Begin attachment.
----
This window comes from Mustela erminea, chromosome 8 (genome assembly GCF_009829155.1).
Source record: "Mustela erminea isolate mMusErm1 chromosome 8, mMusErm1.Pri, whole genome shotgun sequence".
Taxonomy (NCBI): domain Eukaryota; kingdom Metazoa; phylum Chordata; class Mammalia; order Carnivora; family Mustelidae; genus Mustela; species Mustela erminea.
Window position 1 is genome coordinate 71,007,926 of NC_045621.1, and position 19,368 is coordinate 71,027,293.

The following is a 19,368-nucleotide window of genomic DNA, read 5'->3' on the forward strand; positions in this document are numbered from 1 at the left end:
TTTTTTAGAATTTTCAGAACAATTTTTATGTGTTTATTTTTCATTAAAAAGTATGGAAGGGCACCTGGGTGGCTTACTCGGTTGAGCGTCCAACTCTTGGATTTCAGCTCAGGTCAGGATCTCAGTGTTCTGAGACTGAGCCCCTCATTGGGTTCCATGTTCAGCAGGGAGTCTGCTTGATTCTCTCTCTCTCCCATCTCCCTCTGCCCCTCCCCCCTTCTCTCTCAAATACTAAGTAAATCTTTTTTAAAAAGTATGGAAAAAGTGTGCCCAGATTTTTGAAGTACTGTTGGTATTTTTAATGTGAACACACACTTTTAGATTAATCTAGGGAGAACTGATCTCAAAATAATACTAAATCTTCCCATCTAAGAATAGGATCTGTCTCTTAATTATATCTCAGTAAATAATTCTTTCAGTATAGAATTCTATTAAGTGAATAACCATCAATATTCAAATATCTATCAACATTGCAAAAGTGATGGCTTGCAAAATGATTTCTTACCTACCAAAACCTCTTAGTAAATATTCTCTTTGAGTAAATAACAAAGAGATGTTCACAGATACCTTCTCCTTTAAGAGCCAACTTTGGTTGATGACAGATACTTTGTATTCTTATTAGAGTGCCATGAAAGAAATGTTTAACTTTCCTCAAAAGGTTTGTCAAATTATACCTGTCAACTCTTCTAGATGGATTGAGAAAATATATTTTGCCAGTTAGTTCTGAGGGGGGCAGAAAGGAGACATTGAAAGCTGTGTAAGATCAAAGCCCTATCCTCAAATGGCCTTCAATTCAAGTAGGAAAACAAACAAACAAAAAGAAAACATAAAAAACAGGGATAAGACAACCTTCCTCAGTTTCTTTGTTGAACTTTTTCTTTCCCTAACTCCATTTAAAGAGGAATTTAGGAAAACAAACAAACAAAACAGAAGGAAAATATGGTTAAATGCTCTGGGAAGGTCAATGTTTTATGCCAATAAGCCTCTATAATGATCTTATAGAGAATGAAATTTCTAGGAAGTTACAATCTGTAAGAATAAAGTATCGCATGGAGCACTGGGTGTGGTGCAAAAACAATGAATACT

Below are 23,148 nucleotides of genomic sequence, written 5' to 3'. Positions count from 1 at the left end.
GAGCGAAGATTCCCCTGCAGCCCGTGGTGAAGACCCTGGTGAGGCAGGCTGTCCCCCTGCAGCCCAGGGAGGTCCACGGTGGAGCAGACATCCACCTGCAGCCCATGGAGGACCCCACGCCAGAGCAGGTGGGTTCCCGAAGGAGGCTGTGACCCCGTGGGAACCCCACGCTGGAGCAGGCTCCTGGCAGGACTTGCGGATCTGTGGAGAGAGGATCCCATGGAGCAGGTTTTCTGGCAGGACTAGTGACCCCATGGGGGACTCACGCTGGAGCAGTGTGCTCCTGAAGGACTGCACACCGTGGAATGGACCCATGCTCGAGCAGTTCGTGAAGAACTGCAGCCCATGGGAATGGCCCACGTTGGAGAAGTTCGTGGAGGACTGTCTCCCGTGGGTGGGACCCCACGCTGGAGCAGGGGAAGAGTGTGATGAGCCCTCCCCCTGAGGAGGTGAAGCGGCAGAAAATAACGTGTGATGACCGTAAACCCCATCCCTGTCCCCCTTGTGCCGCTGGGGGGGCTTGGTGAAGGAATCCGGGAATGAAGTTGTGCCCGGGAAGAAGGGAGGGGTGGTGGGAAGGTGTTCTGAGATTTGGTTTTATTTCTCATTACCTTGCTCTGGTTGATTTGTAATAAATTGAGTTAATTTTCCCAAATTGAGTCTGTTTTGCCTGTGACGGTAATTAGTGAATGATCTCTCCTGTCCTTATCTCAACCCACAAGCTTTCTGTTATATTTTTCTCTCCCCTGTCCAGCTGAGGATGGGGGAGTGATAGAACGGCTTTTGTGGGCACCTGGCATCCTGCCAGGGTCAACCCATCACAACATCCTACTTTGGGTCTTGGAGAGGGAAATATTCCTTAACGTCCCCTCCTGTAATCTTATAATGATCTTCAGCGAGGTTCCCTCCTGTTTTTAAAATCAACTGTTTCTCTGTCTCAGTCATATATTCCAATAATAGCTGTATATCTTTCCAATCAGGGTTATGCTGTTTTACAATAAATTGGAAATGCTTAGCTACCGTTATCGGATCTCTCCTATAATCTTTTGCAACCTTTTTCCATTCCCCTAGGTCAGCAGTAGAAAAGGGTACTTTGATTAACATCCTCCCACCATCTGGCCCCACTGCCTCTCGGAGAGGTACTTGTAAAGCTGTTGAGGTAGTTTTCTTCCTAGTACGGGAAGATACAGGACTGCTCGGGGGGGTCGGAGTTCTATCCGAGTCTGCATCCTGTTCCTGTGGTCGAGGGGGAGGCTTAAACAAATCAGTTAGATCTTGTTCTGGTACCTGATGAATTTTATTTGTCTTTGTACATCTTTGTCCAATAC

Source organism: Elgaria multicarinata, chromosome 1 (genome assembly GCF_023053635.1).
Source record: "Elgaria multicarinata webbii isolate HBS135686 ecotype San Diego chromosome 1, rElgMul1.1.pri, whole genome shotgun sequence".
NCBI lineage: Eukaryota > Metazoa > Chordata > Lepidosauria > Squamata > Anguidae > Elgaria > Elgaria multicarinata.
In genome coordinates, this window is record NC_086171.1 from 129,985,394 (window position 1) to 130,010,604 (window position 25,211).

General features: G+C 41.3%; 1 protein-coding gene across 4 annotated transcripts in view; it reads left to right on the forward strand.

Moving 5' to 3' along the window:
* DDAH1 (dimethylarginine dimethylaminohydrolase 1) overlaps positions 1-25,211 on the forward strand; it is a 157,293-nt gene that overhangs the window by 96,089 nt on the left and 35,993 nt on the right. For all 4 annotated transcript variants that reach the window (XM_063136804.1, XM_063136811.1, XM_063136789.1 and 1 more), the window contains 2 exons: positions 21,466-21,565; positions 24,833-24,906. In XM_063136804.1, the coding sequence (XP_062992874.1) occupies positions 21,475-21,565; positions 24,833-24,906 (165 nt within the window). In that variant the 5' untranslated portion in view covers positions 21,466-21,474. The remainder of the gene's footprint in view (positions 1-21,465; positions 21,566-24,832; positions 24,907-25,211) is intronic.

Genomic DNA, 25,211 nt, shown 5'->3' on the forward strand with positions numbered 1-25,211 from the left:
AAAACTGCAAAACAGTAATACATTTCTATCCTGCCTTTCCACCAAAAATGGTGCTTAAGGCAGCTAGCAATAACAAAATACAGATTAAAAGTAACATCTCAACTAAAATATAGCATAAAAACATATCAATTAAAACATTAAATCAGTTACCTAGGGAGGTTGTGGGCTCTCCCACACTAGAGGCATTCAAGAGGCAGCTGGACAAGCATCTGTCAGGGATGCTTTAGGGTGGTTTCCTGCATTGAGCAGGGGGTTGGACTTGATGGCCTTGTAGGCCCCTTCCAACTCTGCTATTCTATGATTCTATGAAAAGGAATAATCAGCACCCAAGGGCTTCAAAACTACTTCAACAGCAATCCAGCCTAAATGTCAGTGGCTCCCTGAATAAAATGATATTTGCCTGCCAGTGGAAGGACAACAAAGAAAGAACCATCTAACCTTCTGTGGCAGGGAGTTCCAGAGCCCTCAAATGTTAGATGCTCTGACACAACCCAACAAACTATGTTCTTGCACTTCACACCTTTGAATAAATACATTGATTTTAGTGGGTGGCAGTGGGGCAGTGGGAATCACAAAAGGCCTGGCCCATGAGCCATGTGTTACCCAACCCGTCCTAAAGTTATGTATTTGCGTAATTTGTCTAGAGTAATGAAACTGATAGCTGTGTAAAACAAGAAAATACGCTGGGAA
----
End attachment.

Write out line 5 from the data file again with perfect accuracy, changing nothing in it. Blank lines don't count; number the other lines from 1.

The following is a 19,368-nucleotide window of genomic DNA, read 5'->3' on the forward strand; positions in this document are numbered from 1 at the left end: